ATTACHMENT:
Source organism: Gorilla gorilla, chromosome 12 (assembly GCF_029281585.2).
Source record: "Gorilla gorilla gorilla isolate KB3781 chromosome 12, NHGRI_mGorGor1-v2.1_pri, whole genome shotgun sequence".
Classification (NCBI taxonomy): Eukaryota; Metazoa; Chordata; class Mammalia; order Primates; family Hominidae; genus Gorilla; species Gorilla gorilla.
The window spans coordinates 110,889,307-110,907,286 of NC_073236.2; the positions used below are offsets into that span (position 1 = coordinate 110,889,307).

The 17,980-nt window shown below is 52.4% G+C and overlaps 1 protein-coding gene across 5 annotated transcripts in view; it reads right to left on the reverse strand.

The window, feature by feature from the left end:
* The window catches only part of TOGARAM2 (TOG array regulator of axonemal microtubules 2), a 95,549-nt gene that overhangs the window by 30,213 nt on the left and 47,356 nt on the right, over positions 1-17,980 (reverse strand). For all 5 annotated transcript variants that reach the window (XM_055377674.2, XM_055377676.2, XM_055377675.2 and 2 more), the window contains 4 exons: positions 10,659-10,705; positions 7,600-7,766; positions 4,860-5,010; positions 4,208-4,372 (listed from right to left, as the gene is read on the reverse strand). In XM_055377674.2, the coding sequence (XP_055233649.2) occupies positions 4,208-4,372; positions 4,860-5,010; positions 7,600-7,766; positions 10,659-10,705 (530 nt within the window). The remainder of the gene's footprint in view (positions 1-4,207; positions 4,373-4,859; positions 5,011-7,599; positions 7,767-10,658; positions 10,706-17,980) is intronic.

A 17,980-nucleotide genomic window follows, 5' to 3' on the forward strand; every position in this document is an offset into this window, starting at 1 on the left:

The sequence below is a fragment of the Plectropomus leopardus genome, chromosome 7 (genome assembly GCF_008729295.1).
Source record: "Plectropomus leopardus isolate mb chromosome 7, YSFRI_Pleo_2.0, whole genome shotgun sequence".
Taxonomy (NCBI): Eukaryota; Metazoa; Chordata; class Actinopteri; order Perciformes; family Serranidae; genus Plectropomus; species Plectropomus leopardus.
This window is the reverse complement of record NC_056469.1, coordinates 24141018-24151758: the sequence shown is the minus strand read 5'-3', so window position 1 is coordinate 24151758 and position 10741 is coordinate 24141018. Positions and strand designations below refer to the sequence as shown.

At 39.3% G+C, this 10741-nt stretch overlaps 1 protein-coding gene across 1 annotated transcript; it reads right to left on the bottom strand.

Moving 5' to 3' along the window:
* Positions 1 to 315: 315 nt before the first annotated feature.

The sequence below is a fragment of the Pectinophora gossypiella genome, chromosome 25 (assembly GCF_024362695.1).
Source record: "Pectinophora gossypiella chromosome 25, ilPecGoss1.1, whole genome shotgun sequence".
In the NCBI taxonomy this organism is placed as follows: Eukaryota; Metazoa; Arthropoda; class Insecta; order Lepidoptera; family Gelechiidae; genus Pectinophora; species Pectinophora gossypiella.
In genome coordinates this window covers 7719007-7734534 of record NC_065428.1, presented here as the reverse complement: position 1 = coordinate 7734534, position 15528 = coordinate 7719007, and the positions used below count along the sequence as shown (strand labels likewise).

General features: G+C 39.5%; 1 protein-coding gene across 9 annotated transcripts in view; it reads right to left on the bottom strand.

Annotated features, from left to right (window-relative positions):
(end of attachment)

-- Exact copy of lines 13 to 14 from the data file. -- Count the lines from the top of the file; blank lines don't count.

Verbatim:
At 39.3% G+C, this 10741-nt stretch overlaps 1 protein-coding gene across 1 annotated transcript; it reads right to left on the bottom strand.

Moving 5' to 3' along the window: